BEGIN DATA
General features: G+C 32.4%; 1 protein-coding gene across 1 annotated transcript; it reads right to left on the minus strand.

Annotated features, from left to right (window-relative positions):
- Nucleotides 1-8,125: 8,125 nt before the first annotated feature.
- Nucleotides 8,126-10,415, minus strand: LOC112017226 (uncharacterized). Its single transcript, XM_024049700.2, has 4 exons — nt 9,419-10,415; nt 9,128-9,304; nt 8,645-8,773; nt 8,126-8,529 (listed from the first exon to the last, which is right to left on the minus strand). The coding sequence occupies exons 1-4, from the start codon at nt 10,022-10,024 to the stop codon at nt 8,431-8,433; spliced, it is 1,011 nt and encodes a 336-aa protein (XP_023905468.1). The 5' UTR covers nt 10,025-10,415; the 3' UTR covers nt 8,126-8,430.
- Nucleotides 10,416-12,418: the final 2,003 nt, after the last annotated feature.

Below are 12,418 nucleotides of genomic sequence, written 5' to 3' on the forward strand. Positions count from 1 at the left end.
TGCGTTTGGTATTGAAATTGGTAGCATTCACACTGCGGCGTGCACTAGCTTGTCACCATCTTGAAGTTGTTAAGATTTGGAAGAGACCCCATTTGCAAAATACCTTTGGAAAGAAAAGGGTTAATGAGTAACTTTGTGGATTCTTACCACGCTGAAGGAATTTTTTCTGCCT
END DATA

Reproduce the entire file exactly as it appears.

General features: G+C 32.4%; 1 protein-coding gene across 1 annotated transcript; it reads right to left on the minus strand.

Annotated features, from left to right (window-relative positions):
- Nucleotides 1-8,125: 8,125 nt before the first annotated feature.
- Nucleotides 8,126-10,415, minus strand: LOC112017226 (uncharacterized). Its single transcript, XM_024049700.2, has 4 exons — nt 9,419-10,415; nt 9,128-9,304; nt 8,645-8,773; nt 8,126-8,529 (listed from the first exon to the last, which is right to left on the minus strand). The coding sequence occupies exons 1-4, from the start codon at nt 10,022-10,024 to the stop codon at nt 8,431-8,433; spliced, it is 1,011 nt and encodes a 336-aa protein (XP_023905468.1). The 5' UTR covers nt 10,025-10,415; the 3' UTR covers nt 8,126-8,430.
- Nucleotides 10,416-12,418: the final 2,003 nt, after the last annotated feature.

Below are 12,418 nucleotides of genomic sequence, written 5' to 3' on the forward strand. Positions count from 1 at the left end.
TGCGTTTGGTATTGAAATTGGTAGCATTCACACTGCGGCGTGCACTAGCTTGTCACCATCTTGAAGTTGTTAAGATTTGGAAGAGACCCCATTTGCAAAATACCTTTGGAAAGAAAAGGGTTAATGAGTAACTTTGTGGATTCTTACCACGCTGAAGGAATTTTTTCTGCCT